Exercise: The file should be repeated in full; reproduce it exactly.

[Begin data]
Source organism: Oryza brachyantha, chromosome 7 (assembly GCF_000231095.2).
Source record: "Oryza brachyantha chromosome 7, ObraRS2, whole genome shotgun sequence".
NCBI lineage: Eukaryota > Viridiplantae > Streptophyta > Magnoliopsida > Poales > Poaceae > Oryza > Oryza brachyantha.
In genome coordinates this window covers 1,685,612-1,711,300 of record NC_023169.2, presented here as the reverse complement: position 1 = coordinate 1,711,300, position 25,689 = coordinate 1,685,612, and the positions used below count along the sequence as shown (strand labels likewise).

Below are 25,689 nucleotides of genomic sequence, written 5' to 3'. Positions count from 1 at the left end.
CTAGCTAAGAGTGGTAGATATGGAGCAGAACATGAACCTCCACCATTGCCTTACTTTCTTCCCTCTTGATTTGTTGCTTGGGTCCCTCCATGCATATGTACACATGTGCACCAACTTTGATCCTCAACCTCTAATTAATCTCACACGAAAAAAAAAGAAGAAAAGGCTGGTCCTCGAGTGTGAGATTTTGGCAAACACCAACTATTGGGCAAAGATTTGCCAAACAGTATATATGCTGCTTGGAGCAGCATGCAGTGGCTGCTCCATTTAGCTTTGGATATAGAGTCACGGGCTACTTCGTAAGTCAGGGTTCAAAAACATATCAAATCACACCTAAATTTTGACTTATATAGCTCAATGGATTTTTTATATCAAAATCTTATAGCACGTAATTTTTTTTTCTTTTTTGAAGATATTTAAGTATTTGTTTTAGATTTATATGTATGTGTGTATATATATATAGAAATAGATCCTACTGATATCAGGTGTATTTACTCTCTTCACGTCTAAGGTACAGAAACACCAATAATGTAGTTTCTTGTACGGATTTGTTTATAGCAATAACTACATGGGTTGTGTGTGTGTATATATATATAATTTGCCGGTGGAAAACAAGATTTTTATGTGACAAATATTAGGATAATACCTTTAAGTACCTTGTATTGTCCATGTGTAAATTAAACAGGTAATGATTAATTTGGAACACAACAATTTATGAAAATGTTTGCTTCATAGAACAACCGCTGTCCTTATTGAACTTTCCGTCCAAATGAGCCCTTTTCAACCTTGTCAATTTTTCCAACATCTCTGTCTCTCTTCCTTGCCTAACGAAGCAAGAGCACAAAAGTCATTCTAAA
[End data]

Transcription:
Source organism: Oryza brachyantha, chromosome 7 (assembly GCF_000231095.2).
Source record: "Oryza brachyantha chromosome 7, ObraRS2, whole genome shotgun sequence".
NCBI lineage: Eukaryota > Viridiplantae > Streptophyta > Magnoliopsida > Poales > Poaceae > Oryza > Oryza brachyantha.
In genome coordinates this window covers 1,685,612-1,711,300 of record NC_023169.2, presented here as the reverse complement: position 1 = coordinate 1,711,300, position 25,689 = coordinate 1,685,612, and the positions used below count along the sequence as shown (strand labels likewise).

Below are 25,689 nucleotides of genomic sequence, written 5' to 3'. Positions count from 1 at the left end.
CTAGCTAAGAGTGGTAGATATGGAGCAGAACATGAACCTCCACCATTGCCTTACTTTCTTCCCTCTTGATTTGTTGCTTGGGTCCCTCCATGCATATGTACACATGTGCACCAACTTTGATCCTCAACCTCTAATTAATCTCACACGAAAAAAAAAGAAGAAAAGGCTGGTCCTCGAGTGTGAGATTTTGGCAAACACCAACTATTGGGCAAAGATTTGCCAAACAGTATATATGCTGCTTGGAGCAGCATGCAGTGGCTGCTCCATTTAGCTTTGGATATAGAGTCACGGGCTACTTCGTAAGTCAGGGTTCAAAAACATATCAAATCACACCTAAATTTTGACTTATATAGCTCAATGGATTTTTTATATCAAAATCTTATAGCACGTAATTTTTTTTTCTTTTTTGAAGATATTTAAGTATTTGTTTTAGATTTATATGTATGTGTGTATATATATATAGAAATAGATCCTACTGATATCAGGTGTATTTACTCTCTTCACGTCTAAGGTACAGAAACACCAATAATGTAGTTTCTTGTACGGATTTGTTTATAGCAATAACTACATGGGTTGTGTGTGTGTATATATATATAATTTGCCGGTGGAAAACAAGATTTTTATGTGACAAATATTAGGATAATACCTTTAAGTACCTTGTATTGTCCATGTGTAAATTAAACAGGTAATGATTAATTTGGAACACAACAATTTATGAAAATGTTTGCTTCATAGAACAACCGCTGTCCTTATTGAACTTTCCGTCCAAATGAGCCCTTTTCAACCTTGTCAATTTTTCCAACATCTCTGTCTCTCTTCCTTGCCTAACGAAGCAAGAGCACAAAAGTCATTCTAAA